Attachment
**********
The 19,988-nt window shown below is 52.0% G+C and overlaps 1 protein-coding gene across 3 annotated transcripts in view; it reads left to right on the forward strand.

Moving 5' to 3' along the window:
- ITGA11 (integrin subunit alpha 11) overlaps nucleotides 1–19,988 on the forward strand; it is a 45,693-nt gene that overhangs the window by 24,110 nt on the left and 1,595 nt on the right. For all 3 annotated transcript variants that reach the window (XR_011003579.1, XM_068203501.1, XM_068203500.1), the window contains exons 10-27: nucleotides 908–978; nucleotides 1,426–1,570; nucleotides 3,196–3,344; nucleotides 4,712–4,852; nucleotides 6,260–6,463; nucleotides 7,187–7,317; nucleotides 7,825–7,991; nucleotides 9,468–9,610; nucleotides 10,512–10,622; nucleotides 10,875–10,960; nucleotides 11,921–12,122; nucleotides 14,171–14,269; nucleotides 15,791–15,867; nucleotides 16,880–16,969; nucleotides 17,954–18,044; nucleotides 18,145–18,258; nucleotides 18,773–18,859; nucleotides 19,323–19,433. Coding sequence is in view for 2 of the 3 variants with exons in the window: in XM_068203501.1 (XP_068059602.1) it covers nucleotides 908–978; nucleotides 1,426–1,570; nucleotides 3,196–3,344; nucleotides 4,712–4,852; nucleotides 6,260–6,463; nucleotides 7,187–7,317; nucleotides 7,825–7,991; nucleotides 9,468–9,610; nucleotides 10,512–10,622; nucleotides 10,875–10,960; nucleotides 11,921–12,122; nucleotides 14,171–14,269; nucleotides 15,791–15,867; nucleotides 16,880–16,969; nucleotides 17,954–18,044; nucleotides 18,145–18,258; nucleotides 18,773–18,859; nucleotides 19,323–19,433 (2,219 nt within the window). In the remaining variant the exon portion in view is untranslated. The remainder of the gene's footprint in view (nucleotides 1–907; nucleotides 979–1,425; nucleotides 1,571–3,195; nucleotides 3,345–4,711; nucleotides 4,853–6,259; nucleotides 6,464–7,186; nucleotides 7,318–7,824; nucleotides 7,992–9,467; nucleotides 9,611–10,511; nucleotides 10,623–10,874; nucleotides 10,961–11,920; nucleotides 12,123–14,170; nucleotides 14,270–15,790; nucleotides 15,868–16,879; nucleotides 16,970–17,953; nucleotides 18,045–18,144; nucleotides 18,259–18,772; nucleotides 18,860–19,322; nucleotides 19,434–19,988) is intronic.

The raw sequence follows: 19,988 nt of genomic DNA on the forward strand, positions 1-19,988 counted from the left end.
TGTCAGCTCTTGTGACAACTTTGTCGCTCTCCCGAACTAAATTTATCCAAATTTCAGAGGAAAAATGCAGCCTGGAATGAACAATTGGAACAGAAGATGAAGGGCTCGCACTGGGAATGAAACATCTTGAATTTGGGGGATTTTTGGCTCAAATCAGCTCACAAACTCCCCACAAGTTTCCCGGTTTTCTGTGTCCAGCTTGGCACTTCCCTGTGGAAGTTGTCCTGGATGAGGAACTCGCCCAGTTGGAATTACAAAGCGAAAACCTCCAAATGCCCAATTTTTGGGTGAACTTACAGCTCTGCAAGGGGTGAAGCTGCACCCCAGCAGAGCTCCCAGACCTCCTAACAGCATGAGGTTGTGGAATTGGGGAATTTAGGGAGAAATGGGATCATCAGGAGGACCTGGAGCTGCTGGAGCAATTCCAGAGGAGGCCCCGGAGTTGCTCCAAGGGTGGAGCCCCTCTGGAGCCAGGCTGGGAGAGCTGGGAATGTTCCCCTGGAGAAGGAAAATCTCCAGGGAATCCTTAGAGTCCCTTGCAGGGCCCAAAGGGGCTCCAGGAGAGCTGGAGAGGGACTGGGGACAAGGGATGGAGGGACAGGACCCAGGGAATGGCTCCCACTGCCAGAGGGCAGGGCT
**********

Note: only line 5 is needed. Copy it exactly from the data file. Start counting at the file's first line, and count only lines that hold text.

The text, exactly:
TGTCAGCTCTTGTGACAACTTTGTCGCTCTCCCGAACTAAATTTATCCAAATTTCAGAGGAAAAATGCAGCCTGGAATGAACAATTGGAACAGAAGATGAAGGGCTCGCACTGGGAATGAAACATCTTGAATTTGGGGGATTTTTGGCTCAAATCAGCTCACAAACTCCCCACAAGTTTCCCGGTTTTCTGTGTCCAGCTTGGCACTTCCCTGTGGAAGTTGTCCTGGATGAGGAACTCGCCCAGTTGGAATTACAAAGCGAAAACCTCCAAATGCCCAATTTTTGGGTGAACTTACAGCTCTGCAAGGGGTGAAGCTGCACCCCAGCAGAGCTCCCAGACCTCCTAACAGCATGAGGTTGTGGAATTGGGGAATTTAGGGAGAAATGGGATCATCAGGAGGACCTGGAGCTGCTGGAGCAATTCCAGAGGAGGCCCCGGAGTTGCTCCAAGGGTGGAGCCCCTCTGGAGCCAGGCTGGGAGAGCTGGGAATGTTCCCCTGGAGAAGGAAAATCTCCAGGGAATCCTTAGAGTCCCTTGCAGGGCCCAAAGGGGCTCCAGGAGAGCTGGAGAGGGACTGGGGACAAGGGATGGAGGGACAGGACCCAGGGAATGGCTCCCACTGCCAGAGGGCAGGGCT